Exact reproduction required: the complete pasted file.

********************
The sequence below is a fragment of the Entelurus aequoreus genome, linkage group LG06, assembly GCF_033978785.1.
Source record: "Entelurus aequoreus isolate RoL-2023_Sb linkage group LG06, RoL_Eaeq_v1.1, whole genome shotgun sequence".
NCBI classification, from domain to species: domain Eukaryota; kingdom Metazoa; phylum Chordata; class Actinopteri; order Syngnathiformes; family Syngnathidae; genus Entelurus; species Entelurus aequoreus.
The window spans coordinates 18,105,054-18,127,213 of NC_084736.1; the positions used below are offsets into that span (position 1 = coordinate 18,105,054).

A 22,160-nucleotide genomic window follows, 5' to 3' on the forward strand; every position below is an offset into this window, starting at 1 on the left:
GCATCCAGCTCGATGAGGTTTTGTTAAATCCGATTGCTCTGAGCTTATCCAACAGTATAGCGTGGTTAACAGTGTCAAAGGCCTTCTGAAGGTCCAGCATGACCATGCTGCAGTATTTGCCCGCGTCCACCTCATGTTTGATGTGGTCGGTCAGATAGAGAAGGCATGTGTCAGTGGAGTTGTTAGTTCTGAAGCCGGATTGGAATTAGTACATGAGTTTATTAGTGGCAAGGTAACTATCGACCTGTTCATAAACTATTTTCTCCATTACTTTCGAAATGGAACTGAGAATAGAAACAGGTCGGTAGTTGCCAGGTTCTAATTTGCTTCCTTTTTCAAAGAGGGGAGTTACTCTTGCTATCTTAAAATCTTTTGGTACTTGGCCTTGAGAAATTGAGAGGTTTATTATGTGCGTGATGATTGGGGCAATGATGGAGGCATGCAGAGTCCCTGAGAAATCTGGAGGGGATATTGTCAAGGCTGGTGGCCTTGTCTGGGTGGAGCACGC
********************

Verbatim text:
The sequence below is a fragment of the Entelurus aequoreus genome, linkage group LG06, assembly GCF_033978785.1.
Source record: "Entelurus aequoreus isolate RoL-2023_Sb linkage group LG06, RoL_Eaeq_v1.1, whole genome shotgun sequence".
NCBI classification, from domain to species: domain Eukaryota; kingdom Metazoa; phylum Chordata; class Actinopteri; order Syngnathiformes; family Syngnathidae; genus Entelurus; species Entelurus aequoreus.
The window spans coordinates 18,105,054-18,127,213 of NC_084736.1; the positions used below are offsets into that span (position 1 = coordinate 18,105,054).

A 22,160-nucleotide genomic window follows, 5' to 3' on the forward strand; every position below is an offset into this window, starting at 1 on the left:
GCATCCAGCTCGATGAGGTTTTGTTAAATCCGATTGCTCTGAGCTTATCCAACAGTATAGCGTGGTTAACAGTGTCAAAGGCCTTCTGAAGGTCCAGCATGACCATGCTGCAGTATTTGCCCGCGTCCACCTCATGTTTGATGTGGTCGGTCAGATAGAGAAGGCATGTGTCAGTGGAGTTGTTAGTTCTGAAGCCGGATTGGAATTAGTACATGAGTTTATTAGTGGCAAGGTAACTATCGACCTGTTCATAAACTATTTTCTCCATTACTTTCGAAATGGAACTGAGAATAGAAACAGGTCGGTAGTTGCCAGGTTCTAATTTGCTTCCTTTTTCAAAGAGGGGAGTTACTCTTGCTATCTTAAAATCTTTTGGTACTTGGCCTTGAGAAATTGAGAGGTTTATTATGTGCGTGATGATTGGGGCAATGATGGAGGCATGCAGAGTCCCTGAGAAATCTGGAGGGGATATTGTCAAGGCTGGTGGCCTTGTCTGGGTGGAGCACGC